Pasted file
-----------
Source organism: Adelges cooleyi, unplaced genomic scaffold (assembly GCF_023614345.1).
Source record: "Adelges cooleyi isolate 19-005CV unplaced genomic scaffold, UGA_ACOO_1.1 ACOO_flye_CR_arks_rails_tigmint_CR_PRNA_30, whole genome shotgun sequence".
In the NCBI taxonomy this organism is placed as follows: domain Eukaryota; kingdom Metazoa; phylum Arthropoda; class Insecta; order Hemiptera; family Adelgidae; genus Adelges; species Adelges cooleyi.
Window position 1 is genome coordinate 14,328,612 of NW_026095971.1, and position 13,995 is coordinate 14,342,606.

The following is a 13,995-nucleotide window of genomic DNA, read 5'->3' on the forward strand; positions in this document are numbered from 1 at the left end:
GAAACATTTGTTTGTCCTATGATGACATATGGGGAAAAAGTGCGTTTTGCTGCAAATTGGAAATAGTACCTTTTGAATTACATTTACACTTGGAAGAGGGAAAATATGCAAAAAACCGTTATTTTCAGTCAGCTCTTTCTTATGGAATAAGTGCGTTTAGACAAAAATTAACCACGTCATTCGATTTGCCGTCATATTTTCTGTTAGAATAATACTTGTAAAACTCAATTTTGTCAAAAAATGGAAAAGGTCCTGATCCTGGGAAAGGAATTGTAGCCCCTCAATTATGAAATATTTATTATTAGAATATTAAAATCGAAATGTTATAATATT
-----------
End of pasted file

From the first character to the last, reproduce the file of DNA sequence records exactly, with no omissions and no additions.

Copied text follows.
Source organism: Adelges cooleyi, unplaced genomic scaffold (assembly GCF_023614345.1).
Source record: "Adelges cooleyi isolate 19-005CV unplaced genomic scaffold, UGA_ACOO_1.1 ACOO_flye_CR_arks_rails_tigmint_CR_PRNA_30, whole genome shotgun sequence".
In the NCBI taxonomy this organism is placed as follows: domain Eukaryota; kingdom Metazoa; phylum Arthropoda; class Insecta; order Hemiptera; family Adelgidae; genus Adelges; species Adelges cooleyi.
Window position 1 is genome coordinate 14,328,612 of NW_026095971.1, and position 13,995 is coordinate 14,342,606.

The following is a 13,995-nucleotide window of genomic DNA, read 5'->3' on the forward strand; positions in this document are numbered from 1 at the left end:
GAAACATTTGTTTGTCCTATGATGACATATGGGGAAAAAGTGCGTTTTGCTGCAAATTGGAAATAGTACCTTTTGAATTACATTTACACTTGGAAGAGGGAAAATATGCAAAAAACCGTTATTTTCAGTCAGCTCTTTCTTATGGAATAAGTGCGTTTAGACAAAAATTAACCACGTCATTCGATTTGCCGTCATATTTTCTGTTAGAATAATACTTGTAAAACTCAATTTTGTCAAAAAATGGAAAAGGTCCTGATCCTGGGAAAGGAATTGTAGCCCCTCAATTATGAAATATTTATTATTAGAATATTAAAATCGAAATGTTATAATATT